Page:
"Boolean" searching (named after George Boole, the 19th-century mathematician who founded the field of symbolic logic) is a powerful technique that can narrow your search to a reasonable number of results, and increase the chance of those results being useful. Boolean searches are simple to learn and tremendously effective.
Boolean Basics AND OR AND NOT "London" AND "Big Ben" AND "Buckingham Palace" AND "Trafalgar Square" would return only documents that contained all four keywords or phrases. AND is the most frequently used Boolean command. The query "London" OR "Big Ben" OR "Buckingham Palace" OR "Trafalgar Square" would return all documents that contained even one of these four keywords or phrases. Use OR to string together synonyms; be careful about mixing it with AND The query "London" AND "Big Ben" AND NOT "Buckingham Palace" would return documents that include London and Big Ben, but not those that also include Buckingham Palace.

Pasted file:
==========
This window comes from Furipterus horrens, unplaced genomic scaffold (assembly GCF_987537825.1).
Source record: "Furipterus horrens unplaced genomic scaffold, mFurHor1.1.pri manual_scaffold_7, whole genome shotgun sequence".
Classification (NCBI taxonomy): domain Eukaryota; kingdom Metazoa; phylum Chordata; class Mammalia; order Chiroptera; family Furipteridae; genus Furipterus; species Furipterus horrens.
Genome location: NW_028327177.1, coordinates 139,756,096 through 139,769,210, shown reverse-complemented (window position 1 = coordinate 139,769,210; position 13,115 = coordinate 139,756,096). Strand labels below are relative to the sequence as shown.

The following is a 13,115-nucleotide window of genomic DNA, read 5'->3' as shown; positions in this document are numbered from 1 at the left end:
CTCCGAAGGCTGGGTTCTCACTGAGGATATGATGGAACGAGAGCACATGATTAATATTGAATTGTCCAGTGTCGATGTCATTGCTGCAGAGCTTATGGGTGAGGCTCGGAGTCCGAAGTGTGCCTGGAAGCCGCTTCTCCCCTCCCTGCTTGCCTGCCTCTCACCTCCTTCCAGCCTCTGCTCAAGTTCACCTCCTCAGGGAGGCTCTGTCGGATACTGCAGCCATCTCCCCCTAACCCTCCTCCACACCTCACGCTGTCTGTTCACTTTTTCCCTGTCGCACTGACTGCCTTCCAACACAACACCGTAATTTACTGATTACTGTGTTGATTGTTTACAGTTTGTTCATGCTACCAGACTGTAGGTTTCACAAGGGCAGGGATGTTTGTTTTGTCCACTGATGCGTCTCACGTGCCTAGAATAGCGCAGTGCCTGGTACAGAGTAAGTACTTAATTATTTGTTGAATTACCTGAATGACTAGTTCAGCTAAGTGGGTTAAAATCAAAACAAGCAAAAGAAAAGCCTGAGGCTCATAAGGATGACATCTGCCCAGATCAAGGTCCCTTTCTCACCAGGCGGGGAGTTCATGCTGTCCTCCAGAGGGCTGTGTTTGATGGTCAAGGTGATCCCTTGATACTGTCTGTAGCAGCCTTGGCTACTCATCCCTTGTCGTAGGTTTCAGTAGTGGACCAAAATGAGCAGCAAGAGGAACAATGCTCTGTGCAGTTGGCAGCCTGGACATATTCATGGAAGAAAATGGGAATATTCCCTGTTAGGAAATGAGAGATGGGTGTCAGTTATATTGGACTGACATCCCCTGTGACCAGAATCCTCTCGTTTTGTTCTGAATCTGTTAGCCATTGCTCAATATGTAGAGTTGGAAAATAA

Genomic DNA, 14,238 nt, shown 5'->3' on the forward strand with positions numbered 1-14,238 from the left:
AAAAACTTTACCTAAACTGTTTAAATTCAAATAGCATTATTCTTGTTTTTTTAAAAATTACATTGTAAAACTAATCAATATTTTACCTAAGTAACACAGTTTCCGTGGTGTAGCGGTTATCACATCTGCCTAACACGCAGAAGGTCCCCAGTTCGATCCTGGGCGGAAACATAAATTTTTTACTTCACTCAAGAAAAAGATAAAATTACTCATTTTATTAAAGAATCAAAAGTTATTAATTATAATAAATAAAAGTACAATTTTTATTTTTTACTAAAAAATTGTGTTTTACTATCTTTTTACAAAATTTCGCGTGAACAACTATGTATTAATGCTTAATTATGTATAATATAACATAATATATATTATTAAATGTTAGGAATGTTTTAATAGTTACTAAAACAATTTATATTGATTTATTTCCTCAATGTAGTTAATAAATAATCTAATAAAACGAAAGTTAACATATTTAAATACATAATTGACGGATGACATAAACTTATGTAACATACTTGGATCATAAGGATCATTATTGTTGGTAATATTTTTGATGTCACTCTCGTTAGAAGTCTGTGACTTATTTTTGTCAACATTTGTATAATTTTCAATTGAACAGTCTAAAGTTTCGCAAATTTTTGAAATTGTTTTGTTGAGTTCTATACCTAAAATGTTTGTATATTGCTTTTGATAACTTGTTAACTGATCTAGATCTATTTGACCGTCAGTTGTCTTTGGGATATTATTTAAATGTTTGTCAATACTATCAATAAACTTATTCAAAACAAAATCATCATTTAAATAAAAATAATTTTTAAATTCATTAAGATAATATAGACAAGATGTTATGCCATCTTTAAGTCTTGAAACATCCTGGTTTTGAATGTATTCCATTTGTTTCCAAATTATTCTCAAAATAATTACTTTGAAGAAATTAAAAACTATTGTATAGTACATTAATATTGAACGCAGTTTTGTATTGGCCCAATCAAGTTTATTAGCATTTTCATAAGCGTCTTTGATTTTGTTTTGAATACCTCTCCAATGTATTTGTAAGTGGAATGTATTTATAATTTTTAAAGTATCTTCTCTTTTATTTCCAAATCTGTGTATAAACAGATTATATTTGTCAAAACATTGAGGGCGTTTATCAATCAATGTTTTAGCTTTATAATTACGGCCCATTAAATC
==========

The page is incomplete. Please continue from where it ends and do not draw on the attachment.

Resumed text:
Most search engines are insensitive to case: you can type your queries in uppercase, lowercase, or a mix of cases. If you use lowercase, most engines will match on both upper and lower case; so for general searches, lowercase is the safest form to use.